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If you were to ask me what cooking tool I could not live without, I would tell you it’s my Mexican-style lime squeezer.

Limes are one of the most iconic ingredients of Mexican cooking. Not lemons. Limes! To me, limes have a much more concentrated citrus punch, and I like the fresh juice. I have a deep disregard for pre-squeezed lime juice bottles sold at the stores; they taste like airplane food.

What’s complicated about squeezing a fresh lime? Nothing much really. But when you use as many as I do, this squeezer is a delight: gets as much juice as the lime has in a snap, feels heavy and powerful in your hand, and it is easy to maintain and keep clean.

My lime squeezer is as common as common gets. You can find one easily in just about any Mexican kitchen. It is made of cast aluminum, which resists corrosion from the acidic juices. It is super simple to use: open it up, place a halved lime cut side down and just squeeze the juice wherever you want it to go, directly over food or into a bowl or measuring cup. Close and squeeze the long handles that give you leverage to extract all the juice and that’s that. Since it is so big, it works with lemons too… (continue for more information and photos)

Here’s a photo of my lime squeezer…

lime squeezer front view

And from the other side…

lime squeezer back view

Up close you can see the perforated bottom that strains the juice from the pulp…

lime squeezer up close view

Here it is, with a big and juicy Mexican lime half ready to go…

lime squeezer with big Mexican lime ready to squeeze

And squeeze…look at all the juice coming out!

lime squeezer with lime juice dripping out

If you have limes or lemons that are tough and resist being juiced, here’s a hint: roll the lime or lemon, pressing down firmly with the palm of your hand, on a hard countertop until the pulp is softened. This will losen it up and make it easier to squeeze.

Fortunately, cast aluminum Mexican-style lime squeezers like mine are pretty ubiquitous these days and can be found in many department stores and big box stores that sell cookware. If you run into trouble finding one there, a boutique kitchen store is a good bet, or you can look on the Internet.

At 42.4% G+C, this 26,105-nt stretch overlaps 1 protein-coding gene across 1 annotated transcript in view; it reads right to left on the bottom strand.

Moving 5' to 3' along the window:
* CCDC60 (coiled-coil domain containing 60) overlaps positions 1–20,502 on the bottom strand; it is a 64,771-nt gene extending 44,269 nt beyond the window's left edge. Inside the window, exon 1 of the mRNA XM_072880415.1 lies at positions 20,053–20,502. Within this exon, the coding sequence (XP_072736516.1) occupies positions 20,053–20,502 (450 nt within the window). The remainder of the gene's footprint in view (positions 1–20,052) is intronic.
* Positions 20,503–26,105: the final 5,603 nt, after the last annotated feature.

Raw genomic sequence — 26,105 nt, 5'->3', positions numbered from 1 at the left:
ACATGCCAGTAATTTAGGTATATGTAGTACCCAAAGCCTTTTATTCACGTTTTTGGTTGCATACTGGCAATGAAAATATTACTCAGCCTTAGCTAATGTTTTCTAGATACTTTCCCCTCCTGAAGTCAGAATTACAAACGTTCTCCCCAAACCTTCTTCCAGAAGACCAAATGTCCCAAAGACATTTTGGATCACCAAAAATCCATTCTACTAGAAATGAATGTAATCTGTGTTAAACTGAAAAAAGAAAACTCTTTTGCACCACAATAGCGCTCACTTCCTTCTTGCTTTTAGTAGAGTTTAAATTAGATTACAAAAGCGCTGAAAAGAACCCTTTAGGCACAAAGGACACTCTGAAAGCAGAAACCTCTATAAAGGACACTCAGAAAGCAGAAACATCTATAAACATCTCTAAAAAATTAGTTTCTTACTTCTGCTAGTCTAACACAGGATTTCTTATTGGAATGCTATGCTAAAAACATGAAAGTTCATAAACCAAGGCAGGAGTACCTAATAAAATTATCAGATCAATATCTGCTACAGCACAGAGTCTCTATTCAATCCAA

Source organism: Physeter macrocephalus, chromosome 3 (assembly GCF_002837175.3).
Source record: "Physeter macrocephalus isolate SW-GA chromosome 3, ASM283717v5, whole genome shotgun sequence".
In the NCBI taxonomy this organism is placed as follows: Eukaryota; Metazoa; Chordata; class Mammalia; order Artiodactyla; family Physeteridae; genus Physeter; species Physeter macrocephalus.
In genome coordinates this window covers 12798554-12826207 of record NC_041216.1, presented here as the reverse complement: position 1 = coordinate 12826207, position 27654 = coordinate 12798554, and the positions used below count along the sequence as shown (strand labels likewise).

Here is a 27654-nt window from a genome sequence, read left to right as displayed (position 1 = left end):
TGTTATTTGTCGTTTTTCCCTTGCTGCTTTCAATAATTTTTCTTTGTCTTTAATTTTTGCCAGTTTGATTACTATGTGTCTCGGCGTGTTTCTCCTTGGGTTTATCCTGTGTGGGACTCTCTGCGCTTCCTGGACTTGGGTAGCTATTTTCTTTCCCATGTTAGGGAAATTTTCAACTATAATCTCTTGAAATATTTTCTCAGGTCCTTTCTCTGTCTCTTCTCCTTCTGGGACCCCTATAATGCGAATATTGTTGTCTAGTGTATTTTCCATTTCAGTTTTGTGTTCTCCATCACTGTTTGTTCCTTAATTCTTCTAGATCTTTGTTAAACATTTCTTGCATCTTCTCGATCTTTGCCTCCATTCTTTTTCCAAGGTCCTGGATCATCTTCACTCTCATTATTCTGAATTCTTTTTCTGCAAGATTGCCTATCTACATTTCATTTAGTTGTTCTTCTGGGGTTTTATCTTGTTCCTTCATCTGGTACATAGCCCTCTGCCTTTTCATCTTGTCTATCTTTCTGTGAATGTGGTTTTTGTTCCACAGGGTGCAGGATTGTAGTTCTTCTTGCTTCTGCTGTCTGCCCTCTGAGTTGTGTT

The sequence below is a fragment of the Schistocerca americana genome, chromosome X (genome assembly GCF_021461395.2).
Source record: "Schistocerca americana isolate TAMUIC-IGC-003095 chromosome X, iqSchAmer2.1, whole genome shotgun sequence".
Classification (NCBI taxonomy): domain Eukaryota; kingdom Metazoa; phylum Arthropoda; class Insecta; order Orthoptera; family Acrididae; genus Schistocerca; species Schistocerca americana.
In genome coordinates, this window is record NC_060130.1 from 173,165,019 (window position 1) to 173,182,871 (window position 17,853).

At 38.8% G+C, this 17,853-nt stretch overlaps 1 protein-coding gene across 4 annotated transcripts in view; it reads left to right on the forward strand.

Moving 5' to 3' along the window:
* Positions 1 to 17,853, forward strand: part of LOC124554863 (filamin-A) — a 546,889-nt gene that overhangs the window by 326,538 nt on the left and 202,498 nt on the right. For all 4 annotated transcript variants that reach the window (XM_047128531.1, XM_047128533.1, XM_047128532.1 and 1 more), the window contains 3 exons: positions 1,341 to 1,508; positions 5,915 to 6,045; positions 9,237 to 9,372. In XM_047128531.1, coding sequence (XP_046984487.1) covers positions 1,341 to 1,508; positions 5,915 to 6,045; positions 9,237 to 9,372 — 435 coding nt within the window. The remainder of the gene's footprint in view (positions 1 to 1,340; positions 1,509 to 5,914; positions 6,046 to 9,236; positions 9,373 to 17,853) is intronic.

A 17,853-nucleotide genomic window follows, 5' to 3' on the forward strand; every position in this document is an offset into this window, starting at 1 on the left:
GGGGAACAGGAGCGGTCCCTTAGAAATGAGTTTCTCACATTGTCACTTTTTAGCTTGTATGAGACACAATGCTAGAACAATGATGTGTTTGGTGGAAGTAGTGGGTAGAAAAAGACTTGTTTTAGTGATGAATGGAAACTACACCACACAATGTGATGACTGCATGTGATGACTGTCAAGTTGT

You will find all kinds of lime squeezers, colorful plastic ones, round ones, electric ones, even squeezers that resemble pliers. Any of these will work, but I stand by my handheld lime squeezer. It works like new even though I’ve had it forever! What’s more, it has bigger holes than usual so more juice comes out faster. Plus, my mom gave it to me, it aged with her and now it is aging with me.


Comments

I love using kitchen tools from my mother and grandmother too. I have a case iron skillet that was my grandmother’s when she first married, so it must be over 80 years old! I’m glad you use your mother’s lime squeezer!


In the US the most similar tool would be the metal one sold by OXO- the handles aren’t as long but it does an excellent job with limes and lemons.


For folks that have arthritis in their hands or wrists, try
the “chef’n” line of juicers. They have a little gear mechanism that multiplies the squeeze force of your hand rather than just a simple hinge found on most juicers.

We have their lemon juicer, but it really works well with limes too. They are available from many kitchen gadget stores or online.

http://www.chefn.com/Product.aspx?id=250


These are easy to source in the United States.I have found many items at Walmart there is a brand called Imusa that has these lime squeezers and many other traditional Mexican implements.


To get even more juice, warm the lime or lemon in the microwave for 10-20sec, just barely warmed, roll on the counter, then juice. I’ve sometimes gotten twice the amount of juice this way. Margy



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